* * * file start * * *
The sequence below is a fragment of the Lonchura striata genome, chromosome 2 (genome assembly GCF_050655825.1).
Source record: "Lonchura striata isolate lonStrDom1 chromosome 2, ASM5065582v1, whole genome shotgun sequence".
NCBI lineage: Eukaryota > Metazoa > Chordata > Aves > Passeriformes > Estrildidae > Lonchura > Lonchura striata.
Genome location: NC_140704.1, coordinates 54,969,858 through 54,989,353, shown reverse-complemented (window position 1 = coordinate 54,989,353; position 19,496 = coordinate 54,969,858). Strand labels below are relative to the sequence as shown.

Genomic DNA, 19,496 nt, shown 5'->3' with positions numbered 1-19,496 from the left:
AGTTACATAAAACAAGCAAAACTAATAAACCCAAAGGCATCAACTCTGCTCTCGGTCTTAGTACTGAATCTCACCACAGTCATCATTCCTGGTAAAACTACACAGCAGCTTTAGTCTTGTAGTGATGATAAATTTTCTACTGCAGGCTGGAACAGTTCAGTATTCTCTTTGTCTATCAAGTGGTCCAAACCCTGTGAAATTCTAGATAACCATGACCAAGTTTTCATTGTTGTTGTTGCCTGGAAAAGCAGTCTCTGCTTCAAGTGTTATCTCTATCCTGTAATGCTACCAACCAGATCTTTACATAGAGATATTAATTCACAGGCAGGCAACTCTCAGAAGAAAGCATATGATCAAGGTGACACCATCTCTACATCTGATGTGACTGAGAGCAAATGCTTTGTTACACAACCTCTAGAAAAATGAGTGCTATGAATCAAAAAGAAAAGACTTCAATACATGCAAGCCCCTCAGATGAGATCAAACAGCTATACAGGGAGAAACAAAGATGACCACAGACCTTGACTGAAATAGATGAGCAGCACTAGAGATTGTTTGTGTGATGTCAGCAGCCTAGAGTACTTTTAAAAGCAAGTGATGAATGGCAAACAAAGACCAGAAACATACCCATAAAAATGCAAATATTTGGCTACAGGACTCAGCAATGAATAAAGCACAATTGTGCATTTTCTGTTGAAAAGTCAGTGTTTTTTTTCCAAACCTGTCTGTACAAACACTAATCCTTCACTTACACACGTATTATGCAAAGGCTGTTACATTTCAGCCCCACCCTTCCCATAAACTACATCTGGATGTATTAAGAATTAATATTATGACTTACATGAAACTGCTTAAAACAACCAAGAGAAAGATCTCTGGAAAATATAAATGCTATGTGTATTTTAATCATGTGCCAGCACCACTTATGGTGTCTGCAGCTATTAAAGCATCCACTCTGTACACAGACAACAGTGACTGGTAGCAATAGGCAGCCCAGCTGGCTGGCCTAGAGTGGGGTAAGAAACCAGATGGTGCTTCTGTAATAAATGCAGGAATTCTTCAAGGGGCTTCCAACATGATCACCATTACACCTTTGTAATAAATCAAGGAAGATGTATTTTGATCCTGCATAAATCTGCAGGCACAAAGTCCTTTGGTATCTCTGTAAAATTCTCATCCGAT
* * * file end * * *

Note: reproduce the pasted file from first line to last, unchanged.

The sequence below is a fragment of the Lonchura striata genome, chromosome 2 (genome assembly GCF_050655825.1).
Source record: "Lonchura striata isolate lonStrDom1 chromosome 2, ASM5065582v1, whole genome shotgun sequence".
NCBI lineage: Eukaryota > Metazoa > Chordata > Aves > Passeriformes > Estrildidae > Lonchura > Lonchura striata.
Genome location: NC_140704.1, coordinates 54,969,858 through 54,989,353, shown reverse-complemented (window position 1 = coordinate 54,989,353; position 19,496 = coordinate 54,969,858). Strand labels below are relative to the sequence as shown.

Genomic DNA, 19,496 nt, shown 5'->3' with positions numbered 1-19,496 from the left:
AGTTACATAAAACAAGCAAAACTAATAAACCCAAAGGCATCAACTCTGCTCTCGGTCTTAGTACTGAATCTCACCACAGTCATCATTCCTGGTAAAACTACACAGCAGCTTTAGTCTTGTAGTGATGATAAATTTTCTACTGCAGGCTGGAACAGTTCAGTATTCTCTTTGTCTATCAAGTGGTCCAAACCCTGTGAAATTCTAGATAACCATGACCAAGTTTTCATTGTTGTTGTTGCCTGGAAAAGCAGTCTCTGCTTCAAGTGTTATCTCTATCCTGTAATGCTACCAACCAGATCTTTACATAGAGATATTAATTCACAGGCAGGCAACTCTCAGAAGAAAGCATATGATCAAGGTGACACCATCTCTACATCTGATGTGACTGAGAGCAAATGCTTTGTTACACAACCTCTAGAAAAATGAGTGCTATGAATCAAAAAGAAAAGACTTCAATACATGCAAGCCCCTCAGATGAGATCAAACAGCTATACAGGGAGAAACAAAGATGACCACAGACCTTGACTGAAATAGATGAGCAGCACTAGAGATTGTTTGTGTGATGTCAGCAGCCTAGAGTACTTTTAAAAGCAAGTGATGAATGGCAAACAAAGACCAGAAACATACCCATAAAAATGCAAATATTTGGCTACAGGACTCAGCAATGAATAAAGCACAATTGTGCATTTTCTGTTGAAAAGTCAGTGTTTTTTTTCCAAACCTGTCTGTACAAACACTAATCCTTCACTTACACACGTATTATGCAAAGGCTGTTACATTTCAGCCCCACCCTTCCCATAAACTACATCTGGATGTATTAAGAATTAATATTATGACTTACATGAAACTGCTTAAAACAACCAAGAGAAAGATCTCTGGAAAATATAAATGCTATGTGTATTTTAATCATGTGCCAGCACCACTTATGGTGTCTGCAGCTATTAAAGCATCCACTCTGTACACAGACAACAGTGACTGGTAGCAATAGGCAGCCCAGCTGGCTGGCCTAGAGTGGGGTAAGAAACCAGATGGTGCTTCTGTAATAAATGCAGGAATTCTTCAAGGGGCTTCCAACATGATCACCATTACACCTTTGTAATAAATCAAGGAAGATGTATTTTGATCCTGCATAAATCTGCAGGCACAAAGTCCTTTGGTATCTCTGTAAAATTCTCATCCGAT